Insulin resistance is a major culprit with both heart disease and diabetes.

Karen Barefoot

Q. I've heard about a connection between diabetes and heart disease, but I don't understand how that works. Diabetes is about blood sugar, while heart disease is about high blood pressure and cholesterol, right?

A. Diabetes is more than just blood glucose control, and heart disease is more than just blood pressure and cholesterol control. What both diseases have in common is insulin resistance.

Insulin resistance increases the chances of developing type 2 diabetes and heart disease. With insulin resistance, the cells resist insulin's commands. Glucose cannot enter into the cells, and blood glucose levels increase. With insulin resistance, blood fat levels such as triglycerides are often high, the good fat level -- HDL cholesterol -- is low, and blood pressure is above desired levels.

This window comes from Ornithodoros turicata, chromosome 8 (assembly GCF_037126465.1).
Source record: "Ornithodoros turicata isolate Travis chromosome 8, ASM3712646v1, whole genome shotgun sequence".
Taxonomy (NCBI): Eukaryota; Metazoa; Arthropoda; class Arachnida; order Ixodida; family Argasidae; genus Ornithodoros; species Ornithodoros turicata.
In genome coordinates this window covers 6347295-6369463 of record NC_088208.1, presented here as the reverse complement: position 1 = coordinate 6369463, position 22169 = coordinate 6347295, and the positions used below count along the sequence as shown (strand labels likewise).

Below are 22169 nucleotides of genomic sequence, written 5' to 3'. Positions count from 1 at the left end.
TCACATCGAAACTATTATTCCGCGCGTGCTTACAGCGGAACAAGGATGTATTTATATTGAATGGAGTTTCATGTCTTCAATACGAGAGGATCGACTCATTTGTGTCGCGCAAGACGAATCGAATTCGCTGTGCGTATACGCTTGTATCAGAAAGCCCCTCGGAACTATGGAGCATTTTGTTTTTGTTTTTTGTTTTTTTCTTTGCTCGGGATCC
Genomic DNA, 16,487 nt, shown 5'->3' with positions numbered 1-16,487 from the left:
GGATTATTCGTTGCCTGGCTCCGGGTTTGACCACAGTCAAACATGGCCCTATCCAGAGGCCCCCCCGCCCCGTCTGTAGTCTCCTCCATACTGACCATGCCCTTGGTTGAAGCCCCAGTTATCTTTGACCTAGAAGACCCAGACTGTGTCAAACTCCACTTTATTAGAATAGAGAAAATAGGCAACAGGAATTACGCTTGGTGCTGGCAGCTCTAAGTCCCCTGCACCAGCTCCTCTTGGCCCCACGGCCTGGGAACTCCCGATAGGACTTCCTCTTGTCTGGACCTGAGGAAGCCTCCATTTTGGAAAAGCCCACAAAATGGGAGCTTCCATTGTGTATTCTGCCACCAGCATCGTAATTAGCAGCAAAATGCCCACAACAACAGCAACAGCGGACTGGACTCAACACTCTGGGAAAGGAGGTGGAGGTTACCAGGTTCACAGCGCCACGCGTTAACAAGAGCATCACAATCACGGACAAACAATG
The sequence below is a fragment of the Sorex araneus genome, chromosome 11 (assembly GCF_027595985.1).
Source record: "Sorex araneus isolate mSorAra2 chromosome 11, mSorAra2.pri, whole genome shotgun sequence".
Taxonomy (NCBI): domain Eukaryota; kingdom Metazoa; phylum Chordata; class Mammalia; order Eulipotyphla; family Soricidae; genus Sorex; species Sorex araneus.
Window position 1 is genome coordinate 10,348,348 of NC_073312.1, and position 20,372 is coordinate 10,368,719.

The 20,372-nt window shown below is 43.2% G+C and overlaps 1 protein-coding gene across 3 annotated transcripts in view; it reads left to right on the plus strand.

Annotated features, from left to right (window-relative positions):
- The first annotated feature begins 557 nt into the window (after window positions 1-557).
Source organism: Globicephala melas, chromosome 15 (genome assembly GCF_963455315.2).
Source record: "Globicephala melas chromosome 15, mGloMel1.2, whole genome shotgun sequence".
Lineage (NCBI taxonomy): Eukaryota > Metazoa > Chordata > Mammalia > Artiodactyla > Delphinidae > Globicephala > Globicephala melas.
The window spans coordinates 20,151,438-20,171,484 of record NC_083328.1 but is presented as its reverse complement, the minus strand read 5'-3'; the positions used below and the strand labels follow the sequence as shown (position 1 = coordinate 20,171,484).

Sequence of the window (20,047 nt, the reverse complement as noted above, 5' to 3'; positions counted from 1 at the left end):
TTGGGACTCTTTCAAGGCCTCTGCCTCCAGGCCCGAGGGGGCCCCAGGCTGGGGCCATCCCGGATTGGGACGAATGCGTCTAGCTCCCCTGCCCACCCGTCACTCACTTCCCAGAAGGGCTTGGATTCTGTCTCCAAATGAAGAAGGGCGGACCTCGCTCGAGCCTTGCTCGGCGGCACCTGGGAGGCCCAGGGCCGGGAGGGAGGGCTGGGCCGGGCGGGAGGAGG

Unfortunately, there is no easy test to diagnose insulin resistance, and people with insulin resistance usually have no symptoms; it usually starts before type 2 diabetes and heart disease are diagnosed. Insulin resistance is improved by cutting calories, being physically active, and losing weight if you need to.

The bottom line is to talk to your health care team about ways you can control your blood glucose, blood fats, and blood pressure. Achieving goals for each involves meal planning, physical activity, and medications.

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